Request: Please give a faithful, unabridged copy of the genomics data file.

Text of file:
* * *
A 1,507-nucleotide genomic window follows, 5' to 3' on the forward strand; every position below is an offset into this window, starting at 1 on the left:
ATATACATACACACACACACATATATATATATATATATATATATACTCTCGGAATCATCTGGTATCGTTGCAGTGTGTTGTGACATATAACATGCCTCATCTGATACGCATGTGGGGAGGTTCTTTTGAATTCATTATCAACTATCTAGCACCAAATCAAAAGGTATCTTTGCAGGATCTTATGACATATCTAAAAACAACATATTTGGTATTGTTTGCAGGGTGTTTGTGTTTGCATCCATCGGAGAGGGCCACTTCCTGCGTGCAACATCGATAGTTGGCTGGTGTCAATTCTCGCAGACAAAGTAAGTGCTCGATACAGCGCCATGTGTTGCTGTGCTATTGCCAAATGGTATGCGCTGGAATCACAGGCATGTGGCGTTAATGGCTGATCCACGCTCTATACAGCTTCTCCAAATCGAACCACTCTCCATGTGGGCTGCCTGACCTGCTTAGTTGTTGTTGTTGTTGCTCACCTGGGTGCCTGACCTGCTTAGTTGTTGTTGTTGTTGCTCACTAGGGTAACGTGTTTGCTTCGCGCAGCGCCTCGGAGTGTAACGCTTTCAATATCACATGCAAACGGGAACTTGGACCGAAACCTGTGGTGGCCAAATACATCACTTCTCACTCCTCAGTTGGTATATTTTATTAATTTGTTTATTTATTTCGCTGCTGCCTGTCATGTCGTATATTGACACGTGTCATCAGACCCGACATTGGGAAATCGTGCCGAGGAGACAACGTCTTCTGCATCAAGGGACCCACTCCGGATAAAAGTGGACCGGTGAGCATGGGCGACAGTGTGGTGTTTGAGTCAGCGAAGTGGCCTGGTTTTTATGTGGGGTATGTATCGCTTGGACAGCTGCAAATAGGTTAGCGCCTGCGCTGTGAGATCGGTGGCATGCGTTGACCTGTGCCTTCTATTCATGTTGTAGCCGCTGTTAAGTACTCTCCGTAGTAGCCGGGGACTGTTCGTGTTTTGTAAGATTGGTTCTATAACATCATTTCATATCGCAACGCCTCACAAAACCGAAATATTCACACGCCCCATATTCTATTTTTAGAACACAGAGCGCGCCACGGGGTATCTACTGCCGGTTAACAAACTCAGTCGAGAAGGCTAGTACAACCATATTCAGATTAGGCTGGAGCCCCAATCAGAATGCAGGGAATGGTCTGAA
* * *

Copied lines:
A 1,507-nucleotide genomic window follows, 5' to 3' on the forward strand; every position below is an offset into this window, starting at 1 on the left:
ATATACATACACACACACACATATATATATATATATATATATATACTCTCGGAATCATCTGGTATCGTTGCAGTGTGTTGTGACATATAACATGCCTCATCTGATACGCATGTGGGGAGGTTCTTTTGAATTCATTATCAACTATCTAGCACCAAATCAAAAGGTATCTTTGCAGGATCTTATGACATATCTAAAAACAACATATTTGGTATTGTTTGCAGGGTGTTTGTGTTTGCATCCATCGGAGAGGGCCACTTCCTGCGTGCAACATCGATAGTTGGCTGGTGTCAATTCTCGCAGACAAAGTAAGTGCTCGATACAGCGCCATGTGTTGCTGTGCTATTGCCAAATGGTATGCGCTGGAATCACAGGCATGTGGCGTTAATGGCTGATCCACGCTCTATACAGCTTCTCCAAATCGAACCACTCTCCATGTGGGCTGCCTGACCTGCTTAGTTGTTGTTGTTGTTGCTCACCTGGGTGCCTGACCTGCTTAGTTGTTGTTGTTGTTGCTCACTAGGGTAACGTGTTTGCTTCGCGCAGCGCCTCGGAGTGTAACGCTTTCAATATCACATGCAAACGGGAACTTGGACCGAAACCTGTGGTGGCCAAATACATCACTTCTCACTCCTCAGTTGGTATATTTTATTAATTTGTTTATTTATTTCGCTGCTGCCTGTCATGTCGTATATTGACACGTGTCATCAGACCCGACATTGGGAAATCGTGCCGAGGAGACAACGTCTTCTGCATCAAGGGACCCACTCCGGATAAAAGTGGACCGGTGAGCATGGGCGACAGTGTGGTGTTTGAGTCAGCGAAGTGGCCTGGTTTTTATGTGGGGTATGTATCGCTTGGACAGCTGCAAATAGGTTAGCGCCTGCGCTGTGAGATCGGTGGCATGCGTTGACCTGTGCCTTCTATTCATGTTGTAGCCGCTGTTAAGTACTCTCCGTAGTAGCCGGGGACTGTTCGTGTTTTGTAAGATTGGTTCTATAACATCATTTCATATCGCAACGCCTCACAAAACCGAAATATTCACACGCCCCATATTCTATTTTTAGAACACAGAGCGCGCCACGGGGTATCTACTGCCGGTTAACAAACTCAGTCGAGAAGGCTAGTACAACCATATTCAGATTAGGCTGGAGCCCCAATCAGAATGCAGGGAATGGTCTGAA